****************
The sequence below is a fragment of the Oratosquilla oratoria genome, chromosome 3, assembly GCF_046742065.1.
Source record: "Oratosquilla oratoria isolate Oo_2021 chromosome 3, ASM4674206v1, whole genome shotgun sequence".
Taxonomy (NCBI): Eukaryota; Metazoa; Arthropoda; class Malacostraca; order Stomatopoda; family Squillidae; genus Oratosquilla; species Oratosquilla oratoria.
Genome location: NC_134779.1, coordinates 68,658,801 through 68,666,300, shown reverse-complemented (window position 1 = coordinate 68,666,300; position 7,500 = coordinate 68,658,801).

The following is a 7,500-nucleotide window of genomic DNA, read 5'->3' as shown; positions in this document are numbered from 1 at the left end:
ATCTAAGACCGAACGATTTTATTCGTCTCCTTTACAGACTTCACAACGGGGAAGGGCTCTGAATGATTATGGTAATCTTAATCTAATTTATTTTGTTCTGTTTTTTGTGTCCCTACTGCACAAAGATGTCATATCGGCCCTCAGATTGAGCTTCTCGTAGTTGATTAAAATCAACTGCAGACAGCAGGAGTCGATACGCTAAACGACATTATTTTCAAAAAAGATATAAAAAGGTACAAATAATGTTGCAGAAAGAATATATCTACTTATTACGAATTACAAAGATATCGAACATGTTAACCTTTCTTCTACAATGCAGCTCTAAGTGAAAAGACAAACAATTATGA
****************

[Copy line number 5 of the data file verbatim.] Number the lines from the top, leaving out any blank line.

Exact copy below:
The following is a 7,500-nucleotide window of genomic DNA, read 5'->3' as shown; positions in this document are numbered from 1 at the left end: